Racing and Stade are two of the oldest and most successful clubs in French rugby history, with playing squads liberally sprinkled with star attractions (particularly Racing’s, currently home to Dan Carter). In French rugby terms, it is a little like news breaking in England that Manchester United and Manchester City are deciding to merge and become Manchester Athletic!  Oddly enough, it is said that this was suggested back in the 60’s although the Athletic moniker was creative licence on my part.

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Breaking the ice: the risks behind repetitive head trauma in Ice Hockey

Ice Hockey GameSport can at times be so emotionally charged that there comes a time when suppressing the urge to pick a fight with your opponent can prove difficult (even in a World Cup Final).  Ice hockey is one of the few sports where players are allowed to settle their differences on the ice and the penalty which may or may not follow from the combat is usually a 5 minute cool-down on the bench.  As a spectator, it is nearly impossible to keep your calm when watching hockey players fight, whether you are at the pulsating stadium itself or sat instead at home in front of the television.

It is undeniable that the prospect of watching players fight is one of the elements that draws some spectators to the sport.  With famous names like Wayne Gretzky and Mario Lemieux, ice hockey has long been synonymous with strength, speed and brute power which are all part of the game. However, the highest scoring players are not usually the ones who transform the ice rink into a boxing ring.

Historically, fighting has long been a part of the 19th century Canadian sport and there are a number of theories why it has become part of the sport, a common one being that the relative lack of rules in the early history of hockey encouraged physical intimidation and control.  In ice hockey, fighting is unofficially governed by a complex system of unwritten rules with coaches and referees referring to the unwritten rules as “the Code”. Continue Reading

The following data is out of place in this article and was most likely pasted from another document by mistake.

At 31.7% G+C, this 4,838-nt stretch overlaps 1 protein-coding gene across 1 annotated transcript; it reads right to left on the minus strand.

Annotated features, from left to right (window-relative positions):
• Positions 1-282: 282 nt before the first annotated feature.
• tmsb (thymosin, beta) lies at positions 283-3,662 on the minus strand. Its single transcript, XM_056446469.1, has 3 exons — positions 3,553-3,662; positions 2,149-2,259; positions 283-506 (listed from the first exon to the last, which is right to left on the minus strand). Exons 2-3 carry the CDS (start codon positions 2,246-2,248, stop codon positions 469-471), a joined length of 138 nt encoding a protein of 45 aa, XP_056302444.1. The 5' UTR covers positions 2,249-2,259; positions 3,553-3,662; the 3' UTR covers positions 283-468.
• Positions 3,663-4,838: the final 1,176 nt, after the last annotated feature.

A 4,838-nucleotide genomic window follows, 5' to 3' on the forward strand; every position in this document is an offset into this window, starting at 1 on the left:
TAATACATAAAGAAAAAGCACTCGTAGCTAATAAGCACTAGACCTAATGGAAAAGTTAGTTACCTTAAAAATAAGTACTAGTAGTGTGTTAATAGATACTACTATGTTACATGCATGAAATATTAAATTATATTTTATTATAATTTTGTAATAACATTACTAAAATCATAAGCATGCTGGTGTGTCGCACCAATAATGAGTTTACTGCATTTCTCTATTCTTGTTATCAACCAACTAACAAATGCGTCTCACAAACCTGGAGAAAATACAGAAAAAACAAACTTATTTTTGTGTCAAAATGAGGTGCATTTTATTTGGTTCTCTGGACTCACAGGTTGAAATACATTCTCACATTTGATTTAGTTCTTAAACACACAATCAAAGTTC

Should the EU introduce its own Governance Code for Sport?

FlagGovernance in sport has been a hot topic in the UK in recent months, with the release of Sport England and UK Sport’s “Code for Sports Governance” on 31 October 2016, followed by the inevitable media scrutiny on some of UK’s sports governance juggernauts, including (in particular) the FA and, most recently, the revelations and allegations in relation to British Cycling.

As Sports Shorts commented back in October, the UK has sought to lead the way by setting the ‘gold standard’ for sports governance.  The hope was, and remains, that the UK Code will be looked upon internationally as a model for good governance.  Unsurprisingly, given the high-profile scandals in sports governing bodies in recent years, the topic has indeed been in the spotlight on the international stage, including at an EU policy level.

On 2 February 2017, the European Parliament (“EP”) adopted a Resolution “on an integrated approach to Sport Policy: good governance, accessibility and integrity”. The resolution was adopted by 522 to 76, with 37 abstentions, and follows an evaluation of the EU’s existing sports policy drafted by Finnish MEP, Hannu Takkula.

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Girls Allowed – A historic day for Muirfield despite the Equality Act 2010

With 80.2% of votes in favour (498 of 621 votes cast) Muirfield has today announced that it will, for the first time, admit women as members of the historic golf club.

Founded in 1744, the famous East Lothian links course, considered one of the best in the World, and home to the Honourable Company of Edinburgh Golfers, claims to be the oldest golf club in the World.  However until today, whilst women could play as guests or visitors, they were not allowed to be members of the club.